The first version of the report, proposed by French deputies, named Bolsonaro’s policies. Although his name was deleted in the final report,  the text reflects the growing tension  between France and Brazil around the environmental agenda. The group of parliamentarians expressed “ deep concern about the environmental policy of Jair Bolsonaro, which is incompatible with the commitments made under the Paris Agreement, namely to fight global warming and protect biodiversity”, according to newspaper Valor Econômico. In its analysis, the newspaper said that although the amendment has no veto power, in practical terms, “the need for additional guarantees by the Bolsonaro government in the environmental area will be essential for Europeans to move to ratify or not the bi-regional agreement.“ In September, Vice President Hamilton Mourão received a letter signed by ambassadors from eight European countries – Germany, the United Kingdom, France, Italy, the Netherlands, Norway, Denmark and Belgium – that criticizes the government’s environmental policy and signals the departure of investors and companies from Brazil in response to the environmental crisis.

Farms involved in criminal “Day of the Fire” sell meat to JBS and Marfrig, says Greenpeace

São José Farm in São Félix do Xingu (PA), one of the properties responsible for the “Day of the Fire” supply cattle to both agro-giants

Crédito: Christian Braga/Greenpeace

5 Oct 20

Farms involved in criminal “Day of the Fire” sell meat to JBS and Marfrig, says Greenpeace

A Greenpeace report released on the one-year anniversary of the event known as “Day of Fire”, when a coordinated action by farmers caused a 1,923% increase in forest fires in Amazon’s Pará State, showed that forest fires-causing properties are part of the supply chain of Marfrig and JBS, Brazilian multinationals and the two largest meat producers in the world. Greenpeace also found connections between properties that provide cattle to the companies with slave labor. The document points out the São José farm, in the municipality of São Félix do Xingu, Bacuri and Santa Rosa farms, both in Altamira. The latter two supplied indirectly to slaughterhouses — meaning that they sell to properties that pass produce on to the sector’s giants. JBS informed that São José is no longer part of its distribution chain. The report also points out that only 5.7% of the 478 properties with active fire on Fire Day received fines.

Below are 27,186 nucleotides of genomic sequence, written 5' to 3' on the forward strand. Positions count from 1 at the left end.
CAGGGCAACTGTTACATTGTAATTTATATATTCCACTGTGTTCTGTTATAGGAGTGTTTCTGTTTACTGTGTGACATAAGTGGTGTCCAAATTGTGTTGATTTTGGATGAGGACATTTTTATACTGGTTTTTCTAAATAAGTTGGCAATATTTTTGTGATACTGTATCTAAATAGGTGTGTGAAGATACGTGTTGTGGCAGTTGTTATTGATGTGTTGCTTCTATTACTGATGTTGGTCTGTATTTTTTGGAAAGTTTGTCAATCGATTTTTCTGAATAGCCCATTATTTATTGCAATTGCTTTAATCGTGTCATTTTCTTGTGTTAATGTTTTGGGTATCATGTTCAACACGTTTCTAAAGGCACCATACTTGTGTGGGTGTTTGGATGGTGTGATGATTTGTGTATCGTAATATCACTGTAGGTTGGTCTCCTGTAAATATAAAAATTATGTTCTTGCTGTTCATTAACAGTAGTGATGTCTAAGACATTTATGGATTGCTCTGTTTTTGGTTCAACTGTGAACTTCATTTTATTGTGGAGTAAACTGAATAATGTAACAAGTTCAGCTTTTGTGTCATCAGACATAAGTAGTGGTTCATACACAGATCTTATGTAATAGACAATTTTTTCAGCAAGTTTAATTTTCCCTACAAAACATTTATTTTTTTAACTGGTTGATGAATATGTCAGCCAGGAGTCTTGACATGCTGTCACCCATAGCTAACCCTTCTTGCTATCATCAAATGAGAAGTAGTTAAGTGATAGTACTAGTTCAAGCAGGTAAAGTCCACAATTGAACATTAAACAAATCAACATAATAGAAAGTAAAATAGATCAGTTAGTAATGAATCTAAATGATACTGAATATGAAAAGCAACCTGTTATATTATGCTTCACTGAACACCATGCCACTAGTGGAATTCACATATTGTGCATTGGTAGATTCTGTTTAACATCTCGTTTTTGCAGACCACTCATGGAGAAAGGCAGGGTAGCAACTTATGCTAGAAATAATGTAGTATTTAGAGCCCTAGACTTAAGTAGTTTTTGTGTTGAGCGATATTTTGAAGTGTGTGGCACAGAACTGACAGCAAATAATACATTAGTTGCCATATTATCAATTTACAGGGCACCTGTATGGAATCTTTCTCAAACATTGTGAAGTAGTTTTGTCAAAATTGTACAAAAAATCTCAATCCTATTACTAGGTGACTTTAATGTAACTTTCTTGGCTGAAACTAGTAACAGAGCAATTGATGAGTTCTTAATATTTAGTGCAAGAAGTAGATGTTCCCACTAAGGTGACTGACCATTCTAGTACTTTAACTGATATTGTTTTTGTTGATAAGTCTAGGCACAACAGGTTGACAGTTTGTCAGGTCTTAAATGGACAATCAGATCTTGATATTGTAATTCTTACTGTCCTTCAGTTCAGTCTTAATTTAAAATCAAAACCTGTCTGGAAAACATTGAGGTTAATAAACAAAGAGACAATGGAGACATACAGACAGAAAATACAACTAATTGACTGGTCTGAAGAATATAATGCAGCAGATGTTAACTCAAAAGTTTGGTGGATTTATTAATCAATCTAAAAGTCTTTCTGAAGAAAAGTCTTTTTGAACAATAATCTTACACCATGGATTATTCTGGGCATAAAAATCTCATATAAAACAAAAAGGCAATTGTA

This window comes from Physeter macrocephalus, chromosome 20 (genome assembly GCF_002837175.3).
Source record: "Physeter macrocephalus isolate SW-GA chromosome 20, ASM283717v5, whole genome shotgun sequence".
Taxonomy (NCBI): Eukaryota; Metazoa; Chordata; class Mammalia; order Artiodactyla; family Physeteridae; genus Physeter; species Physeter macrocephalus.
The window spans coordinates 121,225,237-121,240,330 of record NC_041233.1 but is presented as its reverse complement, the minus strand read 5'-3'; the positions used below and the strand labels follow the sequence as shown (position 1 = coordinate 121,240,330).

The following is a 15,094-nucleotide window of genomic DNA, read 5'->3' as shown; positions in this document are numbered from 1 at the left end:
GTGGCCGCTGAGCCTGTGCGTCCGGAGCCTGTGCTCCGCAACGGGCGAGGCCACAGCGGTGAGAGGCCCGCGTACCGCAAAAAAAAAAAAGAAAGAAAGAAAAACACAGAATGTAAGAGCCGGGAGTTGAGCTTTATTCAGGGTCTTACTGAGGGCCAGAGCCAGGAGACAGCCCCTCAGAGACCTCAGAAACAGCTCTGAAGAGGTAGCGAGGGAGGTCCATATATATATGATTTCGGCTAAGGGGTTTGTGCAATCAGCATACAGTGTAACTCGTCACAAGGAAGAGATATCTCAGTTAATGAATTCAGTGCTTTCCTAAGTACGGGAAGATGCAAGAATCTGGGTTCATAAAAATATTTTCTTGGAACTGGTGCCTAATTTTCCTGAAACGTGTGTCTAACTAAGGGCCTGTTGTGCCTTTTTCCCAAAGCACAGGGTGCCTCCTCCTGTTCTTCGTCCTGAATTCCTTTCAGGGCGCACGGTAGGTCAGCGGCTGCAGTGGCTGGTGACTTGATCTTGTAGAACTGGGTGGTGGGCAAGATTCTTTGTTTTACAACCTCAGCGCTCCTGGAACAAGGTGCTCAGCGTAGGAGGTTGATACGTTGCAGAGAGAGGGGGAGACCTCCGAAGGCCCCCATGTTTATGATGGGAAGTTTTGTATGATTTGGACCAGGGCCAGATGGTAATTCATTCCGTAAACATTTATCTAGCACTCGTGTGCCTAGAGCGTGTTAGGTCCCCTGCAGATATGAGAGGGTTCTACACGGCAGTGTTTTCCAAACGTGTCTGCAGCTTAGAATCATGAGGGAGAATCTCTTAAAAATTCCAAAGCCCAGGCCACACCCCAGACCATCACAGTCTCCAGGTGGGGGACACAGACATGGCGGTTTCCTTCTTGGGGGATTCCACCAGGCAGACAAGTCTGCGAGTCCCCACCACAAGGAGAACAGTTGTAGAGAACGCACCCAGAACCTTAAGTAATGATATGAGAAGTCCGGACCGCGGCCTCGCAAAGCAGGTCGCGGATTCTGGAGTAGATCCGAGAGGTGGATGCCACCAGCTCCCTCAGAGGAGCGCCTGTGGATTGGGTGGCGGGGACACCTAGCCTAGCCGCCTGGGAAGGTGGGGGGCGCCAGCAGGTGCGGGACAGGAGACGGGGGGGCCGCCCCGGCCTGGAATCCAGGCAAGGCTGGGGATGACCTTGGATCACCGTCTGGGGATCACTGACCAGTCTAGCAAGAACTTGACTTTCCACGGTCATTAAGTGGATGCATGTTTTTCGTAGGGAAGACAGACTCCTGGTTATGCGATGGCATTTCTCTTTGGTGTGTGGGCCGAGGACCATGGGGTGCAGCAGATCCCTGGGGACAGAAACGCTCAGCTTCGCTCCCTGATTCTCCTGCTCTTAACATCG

Meanwhile, international pressure grows. Parknshop, Hong Kong’s largest supermarket chain, said it would no longer buy meat from JBS. In the United Kingdom, a public consultation may pass a new legislation that increases the severity of regulation to products that come from areas of deforestation. 23 food giants – like McDonald’s, Mondeléz and Nestlé – wrote a letter to the government calling for greater control over the entry of produce from deforested areas. The British company M&S also announced, in late September, that it will no longer use soy in any of its products to combat deforestation in Brazil.

Supreme Court holds unprecedented hearing about environmental crisis

Authorities, experts, civil society and government officials were invited

Crédito: Marcelo Camargo/Agência Brasil

21 Sep 20

Supreme Court holds unprecedented hearing about environmental crisis

On September 21 and 22, the Supreme Federal Court (STF) held a virtual public hearing to discuss the Brazilian environmental crisis and the global context of climate emergency. Justice Luís Roberto Barroso summoned the hearing as the rapporteur of a suit brought by four parties (Rede, PSOL, PSB and PT), that accuses the Ministry of the Environment of paralysing, since 2019, the National Fund on Climate Change, one of the main financing instruments in the fight against global warming.

Barroso invited dozens of authorities and experts from academia, civil society, the private sector and government to create an overview of the country’s environmental situation. For the minister, the fund situation illustrates a set of actions and omissions that may represent a general state of unconstitutionality. The hearing began on the eve of President Bolsonaro’s speech at the opening of the UN General Assembly.

Among the authorities present, the president of the Chamber of Deputies, Rodrigo Maia, said that the fires in the Amazon hinder Brazilian agribusiness abroad. The Minister of Science and Technology, Marcos Pontes, recognized the relationship between forest fires and global warming. The Minister of the Institutional Security Office (GSI), General Augusto Heleno, defended the federal government’s role in the environmental agenda, saying that there was no omission and that critics want to attack President Bolsonaro. Repeating arguments from other sectors of the government, Heleno criticized the work of NGOs, accusing them of serving foreign and ideological interests and repeated that the causes of forest fires are natural.

The question of mining in the Amazon was also on the agenda; Heleno defended the regularization of mining activities inside indigenous lands.